Strip the existing insulation from the area you are working in and set it aside. Cut the foam sheets so that they fit exactly between the traverses. Caulk all edges, gaps and joints. Obstacles such as electrical cables require barrier cuts; Seal them carefully to make the barrier continuous. Another option is to cut the polyethylene strips about 200mm (8 inches) wider than the joist spacing. Apply a bead of caulk to the side of the joists along their length and secure the polyethylene with staples passing through the caulk every 75 mm (3 inches) (see Figure 5-10).

Spray foam between the beams

Spray foam contractors can place closed-cell foam between the joists to seal the air while insulating the ceiling. Any existing insulation and dust must first be removed to allow for a good connection. A minimum of 50 mm (2 inches) is required; complete with another insulation afterwards.

Spray foam under the roof

In this approach, closed-cell spray foam is installed just below the roof surface up to the junction of the roof and exterior walls. This eliminates roof ventilation and creates a so-called hot roof, where the attic becomes part of the air-conditioned (heated and cooled) space of the house. This process may be suitable for some attics, but do not proceed without your building inspector's approval, and then only use a certified spray foam contractor who is familiar with the process.

5.2.3 Installation of insulation

Common materials for use in walk-in attics are ceiling or ceiling types or loose insulation. If there are obstacles above the rafters, such as on a roof truss, it may be easier to place ceiling insulation in the rafter gaps and then use loose fill insulation to create a full insulation blanket over and around the rafters. Loose insulation is good in itself too, especially in uneven or obstructed spaces.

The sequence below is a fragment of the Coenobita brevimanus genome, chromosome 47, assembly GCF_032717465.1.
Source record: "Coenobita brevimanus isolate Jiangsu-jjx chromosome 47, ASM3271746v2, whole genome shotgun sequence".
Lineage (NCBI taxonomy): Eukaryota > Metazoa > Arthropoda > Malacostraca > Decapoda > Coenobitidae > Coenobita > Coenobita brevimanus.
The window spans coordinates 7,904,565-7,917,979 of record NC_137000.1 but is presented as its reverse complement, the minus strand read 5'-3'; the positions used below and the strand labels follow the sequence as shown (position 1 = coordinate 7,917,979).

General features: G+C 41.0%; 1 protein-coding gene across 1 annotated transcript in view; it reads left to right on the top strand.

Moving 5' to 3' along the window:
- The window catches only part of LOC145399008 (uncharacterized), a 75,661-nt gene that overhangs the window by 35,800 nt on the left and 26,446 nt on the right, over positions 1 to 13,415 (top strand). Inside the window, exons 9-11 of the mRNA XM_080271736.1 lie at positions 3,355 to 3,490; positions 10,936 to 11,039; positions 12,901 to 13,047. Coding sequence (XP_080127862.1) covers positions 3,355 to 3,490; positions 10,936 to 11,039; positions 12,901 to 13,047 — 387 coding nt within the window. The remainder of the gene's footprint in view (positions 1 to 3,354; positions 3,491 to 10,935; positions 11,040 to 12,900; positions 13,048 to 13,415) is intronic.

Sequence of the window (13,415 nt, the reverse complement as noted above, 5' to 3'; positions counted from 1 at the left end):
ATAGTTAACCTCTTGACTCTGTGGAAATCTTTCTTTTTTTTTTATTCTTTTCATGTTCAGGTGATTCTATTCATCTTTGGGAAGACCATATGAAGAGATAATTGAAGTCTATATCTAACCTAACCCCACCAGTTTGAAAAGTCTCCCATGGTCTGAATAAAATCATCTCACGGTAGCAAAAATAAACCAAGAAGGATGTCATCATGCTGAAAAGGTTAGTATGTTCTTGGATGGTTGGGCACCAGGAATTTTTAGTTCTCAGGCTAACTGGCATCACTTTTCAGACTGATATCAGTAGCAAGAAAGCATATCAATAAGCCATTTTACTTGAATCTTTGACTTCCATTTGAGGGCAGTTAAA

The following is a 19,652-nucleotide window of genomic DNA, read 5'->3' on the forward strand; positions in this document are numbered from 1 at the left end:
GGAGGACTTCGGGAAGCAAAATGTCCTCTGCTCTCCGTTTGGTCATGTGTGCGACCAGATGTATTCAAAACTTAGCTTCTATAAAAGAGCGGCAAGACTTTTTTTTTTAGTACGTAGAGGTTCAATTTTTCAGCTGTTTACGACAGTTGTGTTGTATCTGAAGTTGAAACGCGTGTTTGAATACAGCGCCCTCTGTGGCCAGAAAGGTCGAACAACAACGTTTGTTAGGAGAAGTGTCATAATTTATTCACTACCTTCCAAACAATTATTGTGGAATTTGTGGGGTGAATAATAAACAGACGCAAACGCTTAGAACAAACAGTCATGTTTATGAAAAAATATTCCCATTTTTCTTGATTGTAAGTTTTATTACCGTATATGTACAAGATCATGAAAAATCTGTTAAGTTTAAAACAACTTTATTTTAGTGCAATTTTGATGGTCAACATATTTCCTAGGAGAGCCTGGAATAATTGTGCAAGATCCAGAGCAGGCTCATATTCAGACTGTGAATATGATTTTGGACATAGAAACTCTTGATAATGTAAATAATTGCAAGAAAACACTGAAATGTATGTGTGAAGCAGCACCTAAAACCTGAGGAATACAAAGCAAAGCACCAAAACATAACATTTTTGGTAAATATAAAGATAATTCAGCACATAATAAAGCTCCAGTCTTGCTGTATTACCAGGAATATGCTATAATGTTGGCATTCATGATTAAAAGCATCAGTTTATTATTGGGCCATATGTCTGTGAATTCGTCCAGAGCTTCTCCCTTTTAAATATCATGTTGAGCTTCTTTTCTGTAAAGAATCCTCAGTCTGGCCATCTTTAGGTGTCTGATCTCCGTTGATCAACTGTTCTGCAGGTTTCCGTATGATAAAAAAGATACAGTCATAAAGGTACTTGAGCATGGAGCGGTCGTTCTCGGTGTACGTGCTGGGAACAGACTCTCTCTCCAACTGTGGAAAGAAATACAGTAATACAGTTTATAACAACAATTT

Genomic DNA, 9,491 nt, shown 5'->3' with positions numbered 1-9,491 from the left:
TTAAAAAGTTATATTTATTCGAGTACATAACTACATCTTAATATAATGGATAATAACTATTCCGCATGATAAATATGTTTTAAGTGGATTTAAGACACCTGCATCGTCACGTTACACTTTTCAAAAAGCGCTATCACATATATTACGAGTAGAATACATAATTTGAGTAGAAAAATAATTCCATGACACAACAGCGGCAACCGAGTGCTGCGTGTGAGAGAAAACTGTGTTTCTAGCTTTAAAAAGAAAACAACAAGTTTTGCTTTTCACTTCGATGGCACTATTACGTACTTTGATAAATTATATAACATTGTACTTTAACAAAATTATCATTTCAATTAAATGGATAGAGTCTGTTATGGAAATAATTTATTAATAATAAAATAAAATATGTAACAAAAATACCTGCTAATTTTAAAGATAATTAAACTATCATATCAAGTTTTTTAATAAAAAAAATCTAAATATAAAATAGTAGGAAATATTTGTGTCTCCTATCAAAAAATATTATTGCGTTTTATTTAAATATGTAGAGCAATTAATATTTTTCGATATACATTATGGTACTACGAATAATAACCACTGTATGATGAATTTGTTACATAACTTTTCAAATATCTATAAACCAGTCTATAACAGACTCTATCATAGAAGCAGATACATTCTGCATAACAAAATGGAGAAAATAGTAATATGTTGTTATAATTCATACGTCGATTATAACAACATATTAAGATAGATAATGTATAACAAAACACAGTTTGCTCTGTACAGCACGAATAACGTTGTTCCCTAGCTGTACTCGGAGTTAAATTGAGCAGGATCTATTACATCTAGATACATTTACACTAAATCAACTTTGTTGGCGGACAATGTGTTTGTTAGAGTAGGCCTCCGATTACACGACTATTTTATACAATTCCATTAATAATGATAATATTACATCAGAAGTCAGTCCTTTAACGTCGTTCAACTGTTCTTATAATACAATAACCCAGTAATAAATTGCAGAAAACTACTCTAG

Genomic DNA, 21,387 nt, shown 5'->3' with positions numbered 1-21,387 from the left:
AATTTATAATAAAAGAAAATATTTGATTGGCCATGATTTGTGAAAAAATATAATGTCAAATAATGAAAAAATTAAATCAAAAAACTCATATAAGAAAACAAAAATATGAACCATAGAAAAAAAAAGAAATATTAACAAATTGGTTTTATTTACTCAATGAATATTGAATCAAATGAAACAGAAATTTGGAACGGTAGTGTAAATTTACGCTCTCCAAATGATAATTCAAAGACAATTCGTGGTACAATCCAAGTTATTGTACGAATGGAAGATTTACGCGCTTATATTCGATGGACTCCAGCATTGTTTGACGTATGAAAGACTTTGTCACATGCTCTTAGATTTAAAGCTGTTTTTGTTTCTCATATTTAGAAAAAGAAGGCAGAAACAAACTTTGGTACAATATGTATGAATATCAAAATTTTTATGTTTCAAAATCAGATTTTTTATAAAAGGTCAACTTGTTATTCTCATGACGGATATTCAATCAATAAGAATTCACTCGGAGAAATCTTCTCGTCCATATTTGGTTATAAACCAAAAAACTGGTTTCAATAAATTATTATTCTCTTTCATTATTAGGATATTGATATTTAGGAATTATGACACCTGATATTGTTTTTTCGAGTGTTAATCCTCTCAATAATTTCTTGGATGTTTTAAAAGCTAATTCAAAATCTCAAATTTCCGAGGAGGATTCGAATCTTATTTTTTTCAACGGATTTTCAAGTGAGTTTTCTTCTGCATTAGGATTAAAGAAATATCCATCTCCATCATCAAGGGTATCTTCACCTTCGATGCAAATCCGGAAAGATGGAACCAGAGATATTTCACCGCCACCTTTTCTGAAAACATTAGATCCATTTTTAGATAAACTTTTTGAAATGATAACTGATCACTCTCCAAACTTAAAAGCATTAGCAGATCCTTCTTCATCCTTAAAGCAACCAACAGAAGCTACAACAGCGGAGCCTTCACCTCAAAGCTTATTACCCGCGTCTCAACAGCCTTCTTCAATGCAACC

Ceiling or ceiling insulation

Snap the ceiling insulation tightly and without pressure between the ceiling joists. If the beam spacing is not the standard of 16 or 24 inches. (400 or 600mm), cut mats to fit or use loose insulation.

Additional installation tips:

  • Butt Bat ends as comfortably as possible.
  • Blankets should cover the top panel of the exterior wall but not block ventilation. Allow a clearance of 38 to 50 mm (1 1/2 to 2 inches) between the top of the insulation and the bottom of the roof deck to maintain airflow. Use baffles between each rafter space to prevent it from becoming blocked (see Figure 5-11).
  • Insulate above and below the transverse fold by splitting or cutting the blanket to accommodate the transverse fold as shown in Figure 5-12. Alternatively, you can cut a blanket into a series of wedges and then place a wedge under each clamp. With either approach, do not compress the insulation.
  • The first layer of mat should be thick enough to completely fill the top of the blast room. The second layer can then run perpendicularly along the joists to block any heat flow through and around the joists (see Figure 5-13). Make sure there are no gaps between the two layers of insulation.
  • Fill any awkward gaps or gaps with cotton swabs or loose padding.
  • Attach ceiling insulation in the same manner as ceilings. It can be pre-cut with a knife or cut to order. Start at one end of the attic and roll out the ceiling.

loose insulation

  • Loose fill insulation can be hand poured or blown onto the air and vapor barrier to a depth greater than the height of the joists. This task can be performed by the homeowner with rented equipment or by a qualified contractor.
  • Before adding the insulation, nail sufficient depth indicators (such as a piece of lumber nailed perpendicular to the joist) or mark prominent lines on the truss members so you can easily see and measure the depth of the insulation. Ensure an even depth throughout the attic by leveling the insulation with a board or garden rake (see Figure 5-14).
  • Fill in all nooks and crannies.